Residents have expressed their anger after plans to build a detached Trawden property on a domestic garden were given the thumbs up.
The proposals for White Lee Avenue were approved at the latest Colne and District Committee meeting.
But now locals have expressed their concerns over changes to government planning guidelines, the visual and financial impact they feel the new house could have on the area, and potential parking issues. Pendle Council have defended the decision, stating that comments from residents were taken into consideration, that the design of the proposed house is in keeping with the rest of the street and that its visual impact would be acceptable.
One White Lee Avenue resident said: “As far as I understand it, planning laws have been relaxed, and councils are being actively encouraged to approve further building on infill sites, rather than greenbelt sites. But they are taking it right to the letter with this one. We feel badly let down.
“There will be an increase in traffic on the avenue. There are already an awful lot of small children, and there will be two more cars at least. There will be all the problems while they are building the thing as well.
All other objections were listed in case officer Alex Cameron’s report to the committee.
David Barry Ashworth, of Wheatley Springs, Barrowford, also expressed his concerns to the Colne Times - since he knows residents living on the road. He has written to Pendle MP Andrew Stephenson regarding the application.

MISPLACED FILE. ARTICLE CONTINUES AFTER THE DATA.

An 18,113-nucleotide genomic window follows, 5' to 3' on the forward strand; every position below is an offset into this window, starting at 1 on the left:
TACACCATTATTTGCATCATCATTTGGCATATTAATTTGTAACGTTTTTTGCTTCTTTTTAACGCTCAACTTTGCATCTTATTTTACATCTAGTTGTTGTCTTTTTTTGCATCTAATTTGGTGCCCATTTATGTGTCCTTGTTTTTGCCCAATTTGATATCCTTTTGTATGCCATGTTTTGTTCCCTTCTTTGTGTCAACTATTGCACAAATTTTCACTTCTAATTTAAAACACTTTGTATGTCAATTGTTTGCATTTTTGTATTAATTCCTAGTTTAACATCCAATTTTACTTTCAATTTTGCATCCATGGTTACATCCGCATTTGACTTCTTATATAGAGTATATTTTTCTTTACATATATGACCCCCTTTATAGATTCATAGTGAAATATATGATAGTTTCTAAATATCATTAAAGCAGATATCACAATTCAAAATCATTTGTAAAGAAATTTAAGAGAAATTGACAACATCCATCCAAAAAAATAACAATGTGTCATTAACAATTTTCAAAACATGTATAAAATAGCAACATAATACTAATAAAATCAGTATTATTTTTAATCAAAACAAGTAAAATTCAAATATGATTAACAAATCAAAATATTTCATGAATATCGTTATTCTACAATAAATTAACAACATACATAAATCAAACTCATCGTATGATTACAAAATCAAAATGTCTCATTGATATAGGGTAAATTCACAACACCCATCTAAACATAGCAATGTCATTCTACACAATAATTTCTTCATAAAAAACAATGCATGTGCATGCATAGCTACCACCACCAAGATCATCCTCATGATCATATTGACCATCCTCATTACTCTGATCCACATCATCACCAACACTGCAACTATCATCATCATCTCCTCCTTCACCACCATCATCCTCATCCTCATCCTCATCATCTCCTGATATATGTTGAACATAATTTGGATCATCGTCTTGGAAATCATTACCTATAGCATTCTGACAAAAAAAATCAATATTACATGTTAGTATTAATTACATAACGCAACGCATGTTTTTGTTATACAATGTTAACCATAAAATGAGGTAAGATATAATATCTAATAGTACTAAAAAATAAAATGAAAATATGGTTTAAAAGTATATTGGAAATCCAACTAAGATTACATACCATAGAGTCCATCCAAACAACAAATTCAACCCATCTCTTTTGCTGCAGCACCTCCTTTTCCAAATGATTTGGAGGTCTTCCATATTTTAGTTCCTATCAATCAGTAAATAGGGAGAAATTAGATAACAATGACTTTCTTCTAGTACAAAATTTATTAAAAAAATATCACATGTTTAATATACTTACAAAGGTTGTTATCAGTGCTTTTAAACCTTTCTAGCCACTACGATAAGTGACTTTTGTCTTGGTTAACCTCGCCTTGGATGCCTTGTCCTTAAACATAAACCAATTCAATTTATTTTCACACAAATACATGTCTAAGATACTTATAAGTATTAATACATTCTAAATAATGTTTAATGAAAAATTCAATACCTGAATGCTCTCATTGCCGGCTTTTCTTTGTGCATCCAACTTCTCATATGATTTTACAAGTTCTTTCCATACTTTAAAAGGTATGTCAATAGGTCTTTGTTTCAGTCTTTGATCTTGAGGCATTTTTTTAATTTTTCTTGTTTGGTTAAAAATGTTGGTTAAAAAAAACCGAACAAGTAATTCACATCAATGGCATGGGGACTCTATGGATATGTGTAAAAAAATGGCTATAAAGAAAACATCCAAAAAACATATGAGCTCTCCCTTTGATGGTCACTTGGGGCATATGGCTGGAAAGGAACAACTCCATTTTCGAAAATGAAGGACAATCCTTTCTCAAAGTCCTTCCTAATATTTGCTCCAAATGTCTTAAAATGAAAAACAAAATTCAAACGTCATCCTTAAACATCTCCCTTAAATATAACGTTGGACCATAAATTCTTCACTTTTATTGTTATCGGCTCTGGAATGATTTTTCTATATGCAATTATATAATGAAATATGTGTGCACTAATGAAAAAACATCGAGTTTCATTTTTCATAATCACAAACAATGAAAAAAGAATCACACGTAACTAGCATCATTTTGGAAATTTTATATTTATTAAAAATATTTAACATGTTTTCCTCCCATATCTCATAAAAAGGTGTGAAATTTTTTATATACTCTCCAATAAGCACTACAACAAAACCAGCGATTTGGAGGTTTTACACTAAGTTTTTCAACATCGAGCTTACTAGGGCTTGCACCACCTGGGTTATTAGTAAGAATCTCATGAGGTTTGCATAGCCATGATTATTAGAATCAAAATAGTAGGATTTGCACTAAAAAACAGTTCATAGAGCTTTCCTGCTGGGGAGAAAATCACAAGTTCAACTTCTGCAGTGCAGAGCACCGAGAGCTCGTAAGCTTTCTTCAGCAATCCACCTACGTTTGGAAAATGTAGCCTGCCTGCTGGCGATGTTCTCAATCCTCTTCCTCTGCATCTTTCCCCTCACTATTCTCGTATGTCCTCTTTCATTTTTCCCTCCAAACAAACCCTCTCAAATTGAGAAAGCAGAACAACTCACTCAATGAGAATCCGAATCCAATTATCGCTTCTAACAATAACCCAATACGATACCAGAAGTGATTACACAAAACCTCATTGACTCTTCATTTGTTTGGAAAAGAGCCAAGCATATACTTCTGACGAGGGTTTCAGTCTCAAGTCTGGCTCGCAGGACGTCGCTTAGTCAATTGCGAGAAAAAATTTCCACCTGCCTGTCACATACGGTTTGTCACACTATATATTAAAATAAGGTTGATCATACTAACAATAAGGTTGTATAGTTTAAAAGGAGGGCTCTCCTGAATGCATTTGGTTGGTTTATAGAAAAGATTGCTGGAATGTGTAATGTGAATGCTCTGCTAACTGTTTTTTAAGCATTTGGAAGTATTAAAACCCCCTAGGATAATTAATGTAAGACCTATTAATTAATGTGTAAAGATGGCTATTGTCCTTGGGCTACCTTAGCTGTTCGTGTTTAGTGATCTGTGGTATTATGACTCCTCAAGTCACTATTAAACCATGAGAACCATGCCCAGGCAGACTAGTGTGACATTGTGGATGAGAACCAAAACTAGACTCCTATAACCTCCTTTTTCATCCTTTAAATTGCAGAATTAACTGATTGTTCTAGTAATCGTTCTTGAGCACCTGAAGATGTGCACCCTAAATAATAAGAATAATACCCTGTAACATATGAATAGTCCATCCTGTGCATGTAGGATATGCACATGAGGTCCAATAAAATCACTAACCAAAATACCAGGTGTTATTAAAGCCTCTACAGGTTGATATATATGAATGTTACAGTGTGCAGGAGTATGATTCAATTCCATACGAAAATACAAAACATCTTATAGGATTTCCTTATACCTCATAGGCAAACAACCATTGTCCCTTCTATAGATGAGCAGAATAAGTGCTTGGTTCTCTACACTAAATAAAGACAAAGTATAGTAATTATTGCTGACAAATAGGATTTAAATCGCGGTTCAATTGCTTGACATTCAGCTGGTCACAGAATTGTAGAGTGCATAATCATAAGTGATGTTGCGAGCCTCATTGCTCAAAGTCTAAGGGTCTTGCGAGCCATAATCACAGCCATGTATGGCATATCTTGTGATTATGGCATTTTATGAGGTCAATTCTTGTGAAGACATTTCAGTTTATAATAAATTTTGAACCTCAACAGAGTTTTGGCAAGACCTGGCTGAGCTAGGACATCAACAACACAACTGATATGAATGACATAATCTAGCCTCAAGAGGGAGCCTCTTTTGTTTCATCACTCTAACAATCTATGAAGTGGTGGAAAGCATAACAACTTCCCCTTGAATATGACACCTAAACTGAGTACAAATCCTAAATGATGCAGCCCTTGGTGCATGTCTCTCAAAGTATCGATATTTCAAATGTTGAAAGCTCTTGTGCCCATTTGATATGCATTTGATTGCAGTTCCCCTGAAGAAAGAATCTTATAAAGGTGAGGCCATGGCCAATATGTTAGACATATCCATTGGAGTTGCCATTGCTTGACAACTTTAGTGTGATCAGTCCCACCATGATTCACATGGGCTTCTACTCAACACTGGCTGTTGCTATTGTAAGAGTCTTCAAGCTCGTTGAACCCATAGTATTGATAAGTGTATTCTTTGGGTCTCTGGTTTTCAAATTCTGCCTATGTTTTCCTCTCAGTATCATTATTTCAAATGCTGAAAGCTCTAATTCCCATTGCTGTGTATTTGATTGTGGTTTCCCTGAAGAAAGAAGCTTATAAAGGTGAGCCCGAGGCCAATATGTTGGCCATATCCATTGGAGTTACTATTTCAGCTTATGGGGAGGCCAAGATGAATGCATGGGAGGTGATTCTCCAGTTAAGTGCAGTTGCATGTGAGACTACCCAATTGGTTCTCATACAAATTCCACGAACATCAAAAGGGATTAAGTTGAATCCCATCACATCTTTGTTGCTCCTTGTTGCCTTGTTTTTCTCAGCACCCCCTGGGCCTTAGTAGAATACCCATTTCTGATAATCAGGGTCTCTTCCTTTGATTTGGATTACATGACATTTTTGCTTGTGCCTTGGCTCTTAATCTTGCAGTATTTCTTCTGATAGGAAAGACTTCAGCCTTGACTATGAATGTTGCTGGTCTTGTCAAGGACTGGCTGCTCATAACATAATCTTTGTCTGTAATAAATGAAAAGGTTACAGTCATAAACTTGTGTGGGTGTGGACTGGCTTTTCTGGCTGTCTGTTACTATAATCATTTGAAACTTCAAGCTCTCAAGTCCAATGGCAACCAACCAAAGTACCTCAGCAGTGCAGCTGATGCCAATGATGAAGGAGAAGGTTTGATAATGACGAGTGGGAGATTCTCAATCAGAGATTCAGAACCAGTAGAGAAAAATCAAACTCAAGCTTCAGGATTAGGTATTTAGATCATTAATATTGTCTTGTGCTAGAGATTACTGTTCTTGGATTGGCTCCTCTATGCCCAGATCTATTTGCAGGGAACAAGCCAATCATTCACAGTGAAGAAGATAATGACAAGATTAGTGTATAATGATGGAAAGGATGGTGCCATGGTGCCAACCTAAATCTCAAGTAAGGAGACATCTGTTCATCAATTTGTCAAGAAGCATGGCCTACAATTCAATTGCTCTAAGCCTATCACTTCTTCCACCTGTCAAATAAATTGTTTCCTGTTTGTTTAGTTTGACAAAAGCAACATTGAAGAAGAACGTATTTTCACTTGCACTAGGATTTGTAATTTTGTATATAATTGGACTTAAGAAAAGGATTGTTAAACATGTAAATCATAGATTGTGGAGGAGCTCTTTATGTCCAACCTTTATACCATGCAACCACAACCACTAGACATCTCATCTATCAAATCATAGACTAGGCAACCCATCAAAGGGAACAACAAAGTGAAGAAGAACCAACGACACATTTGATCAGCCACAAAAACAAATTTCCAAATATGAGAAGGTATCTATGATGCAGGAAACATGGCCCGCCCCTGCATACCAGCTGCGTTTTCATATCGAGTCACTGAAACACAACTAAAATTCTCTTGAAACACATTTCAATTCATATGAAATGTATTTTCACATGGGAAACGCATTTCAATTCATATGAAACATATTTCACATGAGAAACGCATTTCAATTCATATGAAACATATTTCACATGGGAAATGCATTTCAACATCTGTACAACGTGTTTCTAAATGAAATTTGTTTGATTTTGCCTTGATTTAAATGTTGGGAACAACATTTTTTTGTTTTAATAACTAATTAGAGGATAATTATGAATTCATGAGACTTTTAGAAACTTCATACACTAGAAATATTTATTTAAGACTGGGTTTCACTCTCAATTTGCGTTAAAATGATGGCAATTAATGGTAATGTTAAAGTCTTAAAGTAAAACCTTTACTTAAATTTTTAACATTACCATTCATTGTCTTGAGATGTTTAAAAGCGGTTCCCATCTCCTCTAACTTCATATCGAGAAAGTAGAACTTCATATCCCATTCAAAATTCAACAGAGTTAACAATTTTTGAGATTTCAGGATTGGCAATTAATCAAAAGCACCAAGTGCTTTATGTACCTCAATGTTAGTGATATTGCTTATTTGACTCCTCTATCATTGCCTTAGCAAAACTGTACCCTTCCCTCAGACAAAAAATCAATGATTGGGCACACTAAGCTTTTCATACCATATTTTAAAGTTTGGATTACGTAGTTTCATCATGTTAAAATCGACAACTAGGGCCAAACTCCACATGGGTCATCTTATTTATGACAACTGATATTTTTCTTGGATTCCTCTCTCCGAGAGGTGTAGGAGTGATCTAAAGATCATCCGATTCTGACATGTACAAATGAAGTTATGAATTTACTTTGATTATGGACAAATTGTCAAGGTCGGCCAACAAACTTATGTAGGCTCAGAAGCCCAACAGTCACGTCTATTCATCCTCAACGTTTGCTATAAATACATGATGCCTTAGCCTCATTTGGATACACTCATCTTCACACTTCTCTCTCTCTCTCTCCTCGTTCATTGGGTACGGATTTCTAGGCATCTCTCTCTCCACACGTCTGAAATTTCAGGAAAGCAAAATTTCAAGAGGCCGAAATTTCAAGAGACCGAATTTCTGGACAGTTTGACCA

The 70-year-old, who has had over 50 years experience in the building industry, said: “This is likely to have a major impact on the bulk of residents nearby. Most of the residents are absolutely gutted.”
Responding, Philip Mousdale, Pendle Council’s deputy chief executive, said: “The application was approved because it accords with both local and national planning policy and is acceptable in all respects.
“Policy 20 of Pendle’s adopted Local Plan allows development of new housing in gardens within a settlement boundary with a limit of 0.2ha. The site of the proposed house lies within the settlement boundary of Trawden and is therefore an acceptable location for new housing development in principle.
“The National Planning Policy Framework (published in March 2012) encourages the re-use of previously developed (brownfield) land (paragraph 111), but residential gardens are excluded from this definition.
“However, this is set against the key principle of the framework, which is a presumption in favour of sustainable development, so it does not specifically restrict the development of new housing on garden land.”